Why can't nuclear reactions burn the atmosphere

In summary: Basically, the US didn't believe that the atmosphere could be affected by nuclear reactions, and the physicists disproved that claim.
  • #1
Trollfaz
137
14
When the US first developed nuclear weapons against the Nazis and Japan, their primary concern was whether the nuclear reactions can trigger the atmospheric nitrogen to fuse and burn the whole atmosphere.
However this claim was instantly debunked by physicists. Their reasoning is that in order to fuse nitrogen, one needs extreme temperature (100MK) and extreme pressure such as in the center of massive stars( >3SM). The extreme conditions needs to be upheld constantly and is achieved when the intense mass of the star crushes in on it's center.
But for Earth's case, even if we do manage to fuse a few nitrogen atoms, the heat released will immediately radiate away while the pressure will swiftly disperse and prevent further extensive chain reaction. Is that the explanation?
 
Physics news on Phys.org
  • #2
Trollfaz said:
Is that the explanation?
Pretty much, yes.

their primary concern was…
That’s way too strong a statement. There were plenty of other concerns that ranked ahead of that one.
 
  • Like
Likes ohwilleke, Demystifier, vanhees71 and 3 others
  • #3
Trollfaz said:
However this claim was instantly debunked by physicists. Their reasoning is that in order to fuse nitrogen, one needs extreme temperature (100MK) and extreme pressure such as in the center of massive stars( >3SM). The extreme conditions needs to be upheld constantly and is achieved when the intense mass of the star crushes in on it's center.
There were two camps, one that the atmosphere would experience a 'fusion chain reaction' and the other would not. Some were concerned until the Trinity test, where it didn't happen.

The atmosphere density is too low, and the high temperatures in the core of a nuclear weapon dissipates very rapidly. It wouldn't be N-N fusion, because that would take much greater temperature and pressures, and CNO-cycle only happens in stars with the right density (and pressures) and composition (age). The pressure maintains the density at temperature (and there is quasi-steady-state balance between radiation (force) pressure and gravitational (force) pressure).

Carl Friedrich von Weizsäcker and Hans Bethe, provided the first predictions of the carbon cycle in the 1930s.
https://ui.adsabs.harvard.edu/abs/2018PhP...20..124W/abstract

Outside of stars, one needs magnetic confinement to maintain a plasma long enough to develop fusion, with light nuclei like d and t, or 3He; intertial confinement works on smaller time scales. As the atomic number of nuclei increase, the energy required to induce fusion increases (increased Coulomb repulsion), and the energy losses due to bremsstrahlung and recombination increase.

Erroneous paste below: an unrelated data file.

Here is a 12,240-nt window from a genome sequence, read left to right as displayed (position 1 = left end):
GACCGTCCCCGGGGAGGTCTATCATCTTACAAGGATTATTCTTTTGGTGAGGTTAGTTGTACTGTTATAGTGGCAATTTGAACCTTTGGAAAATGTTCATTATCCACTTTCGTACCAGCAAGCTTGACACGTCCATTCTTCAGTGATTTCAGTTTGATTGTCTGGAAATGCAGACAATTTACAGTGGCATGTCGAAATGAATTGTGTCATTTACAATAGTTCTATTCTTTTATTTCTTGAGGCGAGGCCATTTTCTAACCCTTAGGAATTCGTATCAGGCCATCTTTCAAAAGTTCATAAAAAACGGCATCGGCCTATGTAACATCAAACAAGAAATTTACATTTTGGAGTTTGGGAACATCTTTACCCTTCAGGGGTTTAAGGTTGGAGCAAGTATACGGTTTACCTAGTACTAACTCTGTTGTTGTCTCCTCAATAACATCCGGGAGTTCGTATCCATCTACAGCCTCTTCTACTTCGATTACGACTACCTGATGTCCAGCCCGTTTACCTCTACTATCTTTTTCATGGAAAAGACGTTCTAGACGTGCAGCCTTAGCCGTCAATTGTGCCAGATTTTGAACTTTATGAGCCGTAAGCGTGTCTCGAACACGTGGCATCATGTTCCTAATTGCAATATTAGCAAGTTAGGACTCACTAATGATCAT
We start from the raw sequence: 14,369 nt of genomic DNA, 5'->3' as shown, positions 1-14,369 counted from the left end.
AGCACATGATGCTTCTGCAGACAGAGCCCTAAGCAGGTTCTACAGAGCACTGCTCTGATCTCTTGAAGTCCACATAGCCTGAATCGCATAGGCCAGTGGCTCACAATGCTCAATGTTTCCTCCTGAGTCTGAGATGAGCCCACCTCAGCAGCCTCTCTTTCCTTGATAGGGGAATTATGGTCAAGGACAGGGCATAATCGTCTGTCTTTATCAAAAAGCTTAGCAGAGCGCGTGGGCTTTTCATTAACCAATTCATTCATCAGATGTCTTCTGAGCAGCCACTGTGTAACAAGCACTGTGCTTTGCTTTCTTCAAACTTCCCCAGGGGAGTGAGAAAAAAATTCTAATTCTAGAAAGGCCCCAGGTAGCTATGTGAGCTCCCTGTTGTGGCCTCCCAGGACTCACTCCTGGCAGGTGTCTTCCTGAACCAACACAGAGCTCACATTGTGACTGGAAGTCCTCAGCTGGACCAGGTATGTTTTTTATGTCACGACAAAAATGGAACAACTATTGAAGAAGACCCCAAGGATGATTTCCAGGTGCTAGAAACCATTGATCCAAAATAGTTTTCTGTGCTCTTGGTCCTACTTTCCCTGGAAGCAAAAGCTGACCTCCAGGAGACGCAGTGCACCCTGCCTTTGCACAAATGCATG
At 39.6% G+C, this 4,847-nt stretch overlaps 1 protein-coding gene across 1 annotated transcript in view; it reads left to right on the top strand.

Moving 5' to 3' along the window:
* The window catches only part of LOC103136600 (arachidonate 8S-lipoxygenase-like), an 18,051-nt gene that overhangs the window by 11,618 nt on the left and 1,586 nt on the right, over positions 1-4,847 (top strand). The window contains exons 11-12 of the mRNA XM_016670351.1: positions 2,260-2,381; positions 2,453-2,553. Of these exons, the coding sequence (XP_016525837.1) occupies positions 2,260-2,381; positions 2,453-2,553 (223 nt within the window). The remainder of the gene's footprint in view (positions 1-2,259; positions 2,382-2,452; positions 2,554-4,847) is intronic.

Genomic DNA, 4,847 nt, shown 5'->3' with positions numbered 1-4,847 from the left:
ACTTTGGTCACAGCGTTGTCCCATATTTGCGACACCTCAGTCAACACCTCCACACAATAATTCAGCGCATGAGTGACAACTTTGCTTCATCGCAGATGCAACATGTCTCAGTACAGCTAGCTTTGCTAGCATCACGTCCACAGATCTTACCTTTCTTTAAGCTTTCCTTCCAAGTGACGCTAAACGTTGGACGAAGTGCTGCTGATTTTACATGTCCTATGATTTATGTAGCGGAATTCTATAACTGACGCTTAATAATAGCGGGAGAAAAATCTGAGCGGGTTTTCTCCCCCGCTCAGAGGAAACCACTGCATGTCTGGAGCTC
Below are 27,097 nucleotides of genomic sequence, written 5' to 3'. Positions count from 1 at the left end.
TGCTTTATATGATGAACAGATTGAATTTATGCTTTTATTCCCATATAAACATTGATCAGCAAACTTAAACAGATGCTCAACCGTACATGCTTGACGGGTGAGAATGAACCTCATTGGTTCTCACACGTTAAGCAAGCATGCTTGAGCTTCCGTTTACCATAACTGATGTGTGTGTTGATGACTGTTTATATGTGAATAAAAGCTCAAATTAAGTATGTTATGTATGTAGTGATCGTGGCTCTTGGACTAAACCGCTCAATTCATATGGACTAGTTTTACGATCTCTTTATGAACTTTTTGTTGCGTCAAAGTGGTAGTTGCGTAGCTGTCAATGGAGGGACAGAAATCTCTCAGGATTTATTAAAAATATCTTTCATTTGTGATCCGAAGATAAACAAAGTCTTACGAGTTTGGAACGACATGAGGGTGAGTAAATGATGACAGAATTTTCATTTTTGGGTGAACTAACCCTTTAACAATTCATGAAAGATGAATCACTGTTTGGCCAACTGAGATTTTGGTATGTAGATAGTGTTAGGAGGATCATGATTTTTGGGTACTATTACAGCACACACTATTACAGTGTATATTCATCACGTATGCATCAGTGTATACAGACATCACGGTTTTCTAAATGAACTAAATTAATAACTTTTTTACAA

With fission devices and fusion devices, there is a tremendous number of neutrons produced, and these neutrons will flow out of the detonation plasma into surrounding atmosphere and ground where they will likely be absorbed and transmute nuclei. That is independent of the fission products, which are released to the environment.
 
  • Like
Likes ohwilleke, Nugatory and vanhees71

Related to Why can't nuclear reactions burn the atmosphere

1. Why can't nuclear reactions burn the atmosphere?

Nuclear reactions cannot burn the atmosphere because the conditions necessary for nuclear fusion or fission to occur are not present in Earth's atmosphere. These conditions include extremely high temperatures and pressures, which are only found in the core of the sun or in nuclear reactors.

2. Can nuclear reactions cause a chain reaction that would burn the atmosphere?

No, nuclear reactions cannot cause a chain reaction that would burn the atmosphere. This is because the atmosphere is primarily made up of gases such as nitrogen and oxygen, which are not suitable for sustaining a nuclear chain reaction. Additionally, the concentration of radioactive materials in the atmosphere is too low to initiate a chain reaction.

3. Is it possible for a nuclear explosion to ignite the atmosphere?

No, it is not possible for a nuclear explosion to ignite the atmosphere. The energy released from a nuclear explosion is not enough to heat up the entire atmosphere to the temperatures required for nuclear fusion or fission to occur. Additionally, the explosion would need to take place in an oxygen-rich environment, which is not present in the upper layers of the atmosphere.

4. Could a malfunction in a nuclear power plant lead to the burning of the atmosphere?

No, a malfunction in a nuclear power plant cannot lead to the burning of the atmosphere. Nuclear power plants are designed with multiple safety features to prevent any catastrophic events, including the release of radioactive material into the atmosphere. Even in the worst-case scenario, the amount of radioactive material released would not be enough to cause a chain reaction in the atmosphere.

5. Is there any risk of nuclear reactions burning the atmosphere in the future?

No, there is no risk of nuclear reactions burning the atmosphere in the future. Nuclear reactions require specific conditions to occur, and these conditions are not present in Earth's atmosphere. Additionally, nuclear technology and safety protocols have advanced significantly, making the likelihood of a catastrophic event even lower.

Similar threads

  • Sci-Fi Writing and World Building
Replies
21
Views
1K
  • Science Fiction and Fantasy Media
Replies
17
Views
4K
  • High Energy, Nuclear, Particle Physics
Replies
30
Views
10K
Replies
1
Views
3K
Replies
14
Views
8K
  • Other Physics Topics
Replies
0
Views
771
Replies
2
Views
3K
  • Astronomy and Astrophysics
Replies
1
Views
3K
Replies
2
Views
4K
  • General Discussion
Replies
1
Views
8K
Back
Top